Because the volumes involved in space applications are relatively small – a typical order may be in the range of 20 to 30 units – it is practical to screen 100 percent of the manufactured units to an extremely high standard of reliability. In fact, this is required by Mil-Std 883 Class B and QML Class V. Production testing of space-flight FPGAs is a complicated matter. “Flight” units – those that are shipped for integration into spacecraft – are subjected to temperature cycling, constant acceleration and a visual inspection prior to electrical testing. In addition to testing the quality of the hermetic seal of the ceramic packaging via a fine and gross leak test, a “particle impact noise detection” test – commonly referred to as PIND – is performed. This requires the parts to be shaken in close proximity to a microphone, in order to detect the presence of loose particles in the package cavity.
After the package tests are completed, electrical testing is performed, and then dynamic burn. During the burn-in, devices are located on specially designed burn-in boards in a temperature chamber. The devices are powered-up and operating with special test patterns during the burn-in, hence the term dynamic burn-in is used to describe this testing. Mil-Std 883 Class B allows manufacturers to perform the dynamic burn-in at either 125ºC for 160 hours, or 150ºC for 80 hours. With the decreasing maximum junction temperatures of today’s advanced deep sub-micron fabrication processes, most manufacturers today are performing dynamic burn-in using the 125ºC / 160 hours option. Following dynamic burn-in, electrical parameters are measured again, and then a suite of electrical tests are performed at the extremes of the military temperature range as well as at room temperature. Strict rules govern the acceptability of a lot, so any failures during the testing are recorded. If more than a specific, small number of failures occur, the entire lot will be rejected and will not be shipped to customers.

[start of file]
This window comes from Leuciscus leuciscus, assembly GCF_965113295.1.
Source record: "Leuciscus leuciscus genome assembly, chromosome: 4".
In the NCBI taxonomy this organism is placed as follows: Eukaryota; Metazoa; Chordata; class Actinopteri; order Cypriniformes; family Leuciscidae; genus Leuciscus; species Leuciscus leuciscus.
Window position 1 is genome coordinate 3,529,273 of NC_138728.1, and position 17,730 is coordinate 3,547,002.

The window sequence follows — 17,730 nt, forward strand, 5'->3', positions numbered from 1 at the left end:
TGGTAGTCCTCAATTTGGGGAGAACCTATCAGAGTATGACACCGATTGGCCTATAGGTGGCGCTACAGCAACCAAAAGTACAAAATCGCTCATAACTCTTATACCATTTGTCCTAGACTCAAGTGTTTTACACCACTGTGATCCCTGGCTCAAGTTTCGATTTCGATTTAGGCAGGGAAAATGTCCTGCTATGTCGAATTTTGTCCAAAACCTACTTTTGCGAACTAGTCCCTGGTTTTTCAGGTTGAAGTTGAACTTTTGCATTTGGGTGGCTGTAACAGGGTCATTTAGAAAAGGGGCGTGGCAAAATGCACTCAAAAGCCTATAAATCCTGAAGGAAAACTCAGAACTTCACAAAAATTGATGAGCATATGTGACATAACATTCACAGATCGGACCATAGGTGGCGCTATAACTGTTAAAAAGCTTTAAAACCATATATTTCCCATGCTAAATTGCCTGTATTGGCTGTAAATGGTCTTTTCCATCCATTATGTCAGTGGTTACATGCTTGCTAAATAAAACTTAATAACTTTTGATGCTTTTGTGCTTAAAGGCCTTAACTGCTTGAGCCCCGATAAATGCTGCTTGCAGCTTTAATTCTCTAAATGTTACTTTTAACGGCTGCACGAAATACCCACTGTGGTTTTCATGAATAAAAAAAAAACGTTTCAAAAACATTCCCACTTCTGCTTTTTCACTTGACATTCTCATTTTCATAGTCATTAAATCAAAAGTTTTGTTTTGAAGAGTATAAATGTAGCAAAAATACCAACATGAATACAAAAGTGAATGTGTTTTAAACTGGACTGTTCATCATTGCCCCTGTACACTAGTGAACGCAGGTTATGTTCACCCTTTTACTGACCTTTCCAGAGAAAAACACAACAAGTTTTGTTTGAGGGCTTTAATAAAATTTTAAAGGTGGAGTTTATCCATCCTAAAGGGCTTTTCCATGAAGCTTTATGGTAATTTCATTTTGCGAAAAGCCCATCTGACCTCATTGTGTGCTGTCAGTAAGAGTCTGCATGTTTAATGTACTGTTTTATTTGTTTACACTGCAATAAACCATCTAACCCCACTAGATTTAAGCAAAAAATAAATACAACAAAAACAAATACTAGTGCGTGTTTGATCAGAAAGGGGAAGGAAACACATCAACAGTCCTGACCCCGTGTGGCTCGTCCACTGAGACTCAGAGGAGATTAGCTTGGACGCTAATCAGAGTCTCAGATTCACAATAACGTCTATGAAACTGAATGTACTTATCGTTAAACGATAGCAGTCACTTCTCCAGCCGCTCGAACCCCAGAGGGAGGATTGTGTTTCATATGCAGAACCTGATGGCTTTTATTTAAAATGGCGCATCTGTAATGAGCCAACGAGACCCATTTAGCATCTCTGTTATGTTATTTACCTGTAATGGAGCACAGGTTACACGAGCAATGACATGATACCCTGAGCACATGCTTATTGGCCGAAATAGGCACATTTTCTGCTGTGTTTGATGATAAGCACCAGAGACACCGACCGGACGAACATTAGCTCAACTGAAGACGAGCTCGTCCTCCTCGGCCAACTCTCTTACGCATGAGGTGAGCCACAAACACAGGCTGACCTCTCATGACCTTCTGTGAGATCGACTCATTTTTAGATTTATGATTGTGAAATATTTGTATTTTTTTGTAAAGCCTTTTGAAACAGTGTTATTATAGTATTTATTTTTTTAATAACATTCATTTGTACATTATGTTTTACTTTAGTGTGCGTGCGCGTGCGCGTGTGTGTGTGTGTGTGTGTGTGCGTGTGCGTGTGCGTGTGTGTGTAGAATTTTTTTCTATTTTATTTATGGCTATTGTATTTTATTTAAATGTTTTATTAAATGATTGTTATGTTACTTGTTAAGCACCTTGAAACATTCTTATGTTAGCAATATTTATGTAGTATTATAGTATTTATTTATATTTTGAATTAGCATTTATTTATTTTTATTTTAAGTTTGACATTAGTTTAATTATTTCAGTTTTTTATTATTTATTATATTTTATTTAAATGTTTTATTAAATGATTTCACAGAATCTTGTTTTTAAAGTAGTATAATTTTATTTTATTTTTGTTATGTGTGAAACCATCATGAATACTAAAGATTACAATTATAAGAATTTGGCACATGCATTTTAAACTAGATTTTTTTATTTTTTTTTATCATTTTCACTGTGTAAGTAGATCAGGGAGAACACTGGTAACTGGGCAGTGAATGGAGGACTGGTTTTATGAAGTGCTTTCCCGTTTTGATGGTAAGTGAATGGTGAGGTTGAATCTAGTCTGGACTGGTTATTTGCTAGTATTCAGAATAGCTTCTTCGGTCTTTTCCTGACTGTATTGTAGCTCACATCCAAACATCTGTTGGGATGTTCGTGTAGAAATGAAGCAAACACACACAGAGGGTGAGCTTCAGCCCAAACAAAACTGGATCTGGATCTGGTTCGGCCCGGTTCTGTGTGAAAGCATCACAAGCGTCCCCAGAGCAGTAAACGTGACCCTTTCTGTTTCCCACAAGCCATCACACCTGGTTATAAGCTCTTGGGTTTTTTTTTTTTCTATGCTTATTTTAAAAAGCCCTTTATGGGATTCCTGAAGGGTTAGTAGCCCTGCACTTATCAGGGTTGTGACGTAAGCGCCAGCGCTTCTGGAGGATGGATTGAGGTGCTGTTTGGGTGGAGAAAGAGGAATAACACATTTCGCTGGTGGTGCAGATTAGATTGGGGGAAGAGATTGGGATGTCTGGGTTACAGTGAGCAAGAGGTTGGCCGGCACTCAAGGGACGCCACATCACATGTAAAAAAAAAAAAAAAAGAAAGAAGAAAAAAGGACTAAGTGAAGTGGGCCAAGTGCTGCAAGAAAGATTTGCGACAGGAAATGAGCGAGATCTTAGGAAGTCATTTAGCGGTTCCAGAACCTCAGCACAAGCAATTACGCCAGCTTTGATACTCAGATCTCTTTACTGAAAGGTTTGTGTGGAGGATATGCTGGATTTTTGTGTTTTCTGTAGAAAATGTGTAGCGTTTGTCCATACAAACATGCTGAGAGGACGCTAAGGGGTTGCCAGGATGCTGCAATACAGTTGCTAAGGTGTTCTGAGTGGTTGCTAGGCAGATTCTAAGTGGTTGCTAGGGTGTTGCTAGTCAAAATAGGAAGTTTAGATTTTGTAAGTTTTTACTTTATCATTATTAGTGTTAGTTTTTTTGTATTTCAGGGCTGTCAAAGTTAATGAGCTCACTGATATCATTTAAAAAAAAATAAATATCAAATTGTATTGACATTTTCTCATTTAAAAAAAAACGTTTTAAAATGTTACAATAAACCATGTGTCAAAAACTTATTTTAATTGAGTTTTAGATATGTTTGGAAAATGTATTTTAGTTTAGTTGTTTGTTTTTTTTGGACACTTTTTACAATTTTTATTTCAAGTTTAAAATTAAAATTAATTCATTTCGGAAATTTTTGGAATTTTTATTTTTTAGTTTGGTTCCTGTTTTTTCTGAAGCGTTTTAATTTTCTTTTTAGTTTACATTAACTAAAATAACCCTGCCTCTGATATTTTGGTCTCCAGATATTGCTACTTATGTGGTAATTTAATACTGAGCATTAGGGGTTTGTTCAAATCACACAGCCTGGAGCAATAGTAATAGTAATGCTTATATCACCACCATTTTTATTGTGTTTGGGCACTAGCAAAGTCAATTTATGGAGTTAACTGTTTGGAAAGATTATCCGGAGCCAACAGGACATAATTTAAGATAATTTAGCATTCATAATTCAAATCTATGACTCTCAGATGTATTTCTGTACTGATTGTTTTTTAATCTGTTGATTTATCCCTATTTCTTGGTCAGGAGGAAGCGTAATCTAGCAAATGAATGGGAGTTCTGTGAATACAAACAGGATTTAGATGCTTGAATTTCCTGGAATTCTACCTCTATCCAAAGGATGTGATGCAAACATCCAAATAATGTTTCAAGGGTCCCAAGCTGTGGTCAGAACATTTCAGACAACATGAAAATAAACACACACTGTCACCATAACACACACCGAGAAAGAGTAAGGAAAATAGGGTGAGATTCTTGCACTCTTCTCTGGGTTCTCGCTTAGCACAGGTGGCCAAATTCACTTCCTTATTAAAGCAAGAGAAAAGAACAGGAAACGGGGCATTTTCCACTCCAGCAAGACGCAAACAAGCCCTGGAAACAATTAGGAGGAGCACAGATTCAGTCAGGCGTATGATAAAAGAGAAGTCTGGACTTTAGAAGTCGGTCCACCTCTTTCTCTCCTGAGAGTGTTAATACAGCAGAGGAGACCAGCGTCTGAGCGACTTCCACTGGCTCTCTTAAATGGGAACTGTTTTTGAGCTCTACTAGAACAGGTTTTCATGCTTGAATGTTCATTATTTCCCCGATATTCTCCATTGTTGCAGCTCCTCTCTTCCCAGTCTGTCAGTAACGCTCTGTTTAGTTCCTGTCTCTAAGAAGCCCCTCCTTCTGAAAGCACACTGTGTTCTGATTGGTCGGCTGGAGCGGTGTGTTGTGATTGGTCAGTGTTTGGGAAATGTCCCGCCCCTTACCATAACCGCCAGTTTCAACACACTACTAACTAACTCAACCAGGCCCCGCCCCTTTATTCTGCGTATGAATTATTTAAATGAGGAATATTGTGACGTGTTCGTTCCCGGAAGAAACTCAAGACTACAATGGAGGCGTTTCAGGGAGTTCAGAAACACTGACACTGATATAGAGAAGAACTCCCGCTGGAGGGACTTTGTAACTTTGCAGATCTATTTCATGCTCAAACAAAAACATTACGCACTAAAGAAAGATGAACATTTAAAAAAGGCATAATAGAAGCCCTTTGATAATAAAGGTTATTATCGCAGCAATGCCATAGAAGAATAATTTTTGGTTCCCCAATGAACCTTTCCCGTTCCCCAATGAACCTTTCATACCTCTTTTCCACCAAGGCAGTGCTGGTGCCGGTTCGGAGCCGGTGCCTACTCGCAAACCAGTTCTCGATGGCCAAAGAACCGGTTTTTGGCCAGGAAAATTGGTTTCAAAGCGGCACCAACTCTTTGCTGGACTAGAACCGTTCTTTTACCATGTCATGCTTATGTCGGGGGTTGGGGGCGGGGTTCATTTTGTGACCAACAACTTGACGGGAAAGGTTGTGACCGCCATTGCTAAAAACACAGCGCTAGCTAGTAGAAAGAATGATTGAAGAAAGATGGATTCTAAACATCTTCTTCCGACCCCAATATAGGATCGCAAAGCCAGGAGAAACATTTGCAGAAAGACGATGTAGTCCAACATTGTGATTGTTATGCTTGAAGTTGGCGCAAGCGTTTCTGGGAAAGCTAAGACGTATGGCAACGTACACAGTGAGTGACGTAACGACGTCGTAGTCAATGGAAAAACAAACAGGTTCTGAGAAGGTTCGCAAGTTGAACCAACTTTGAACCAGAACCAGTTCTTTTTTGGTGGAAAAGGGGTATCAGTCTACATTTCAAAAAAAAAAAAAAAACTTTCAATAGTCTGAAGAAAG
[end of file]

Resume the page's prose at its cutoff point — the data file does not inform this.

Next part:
An even higher level of reliability screening is available to customers of Actel space-flight FPGAs. In addition to the Mil-Std 883 Class B screening described above, Actel’s “extended flow” screening adds additional hours to the dynamic burn-in, and also adds a static burn-in, applied to 100 percent of flight units. Testing is preceded by serialization, where each device receives an individual unique serial number. Prior to burn-in, electrical parameters are measured and recorded for each device, a process referred to as “read and record.” Following the completion of burn-in, these electrical parameters are again read and recorded, and delta calculations are performed to compare the pre- and post-burn-in parameters. This data is supplied to customers in a data pack upon shipment of the flight units.
In addition to these tests, some destructive tests are applied to a sample of parts from each production lot. These tests include a destructive bond-pull, where the force required to break the bond wires connecting the die to the package is measured. Mil-Std 883 Class B specifies a minimum force required to cause breakage, and if the sample fails to reach that breaking force, then the production lot will be held for a reliability investigation.
Threats to Reliability
In space-flight applications a major reliability threat comes from the radiation that exists in space. Natural radiation effects fall into two categories: Total Ionizing Dose (TID) and Single Event Effects (SEE). Over the five- to 15-year duration of a typical space-flight mission, radiation accumulates in semiconductors, causing the transistor voltage thresholds to change and the transistor junctions to become leaky. A high enough TID will cause integrated circuits (ICs) to exceed the parametric limits of the datasheet. Stand-by current or propagation delay are usually the first parameters to fail. At an even higher level of TID, the IC will functionally fail. Modern space-flight FPGAs have a high resistance to TID, to the extent that they are suitable for deployment in the vast majority of satellite programs.
However, SEEs are a different story. A SEE occurs when a heavy ion strikes an IC and causes a disruptive effect. SEEs include data upsets (Single Event Upset, SEU), functional upsets (Single Event Functional Interrupt, SEFI) or latch-ups (Single Event Latch-up, SEL). These are harmful phenomena, which at minimum can interrupt a data path in the spacecraft. More serious consequences include the loss of key spacecraft control data, which could result in the loss of power control, attitude control, or telemetry links between the spacecraft and ground control. In the worst-case scenario, a SEL could cause high current consumption in an IC, resulting in destruction of the IC, and potentially the loss of a circuit board. Thankfully, SEL has been rendered unlikely by modern design and processing techniques for space-flight FPGAs, as evidenced by the radiation testing results published on today’s space-flight FPGAs.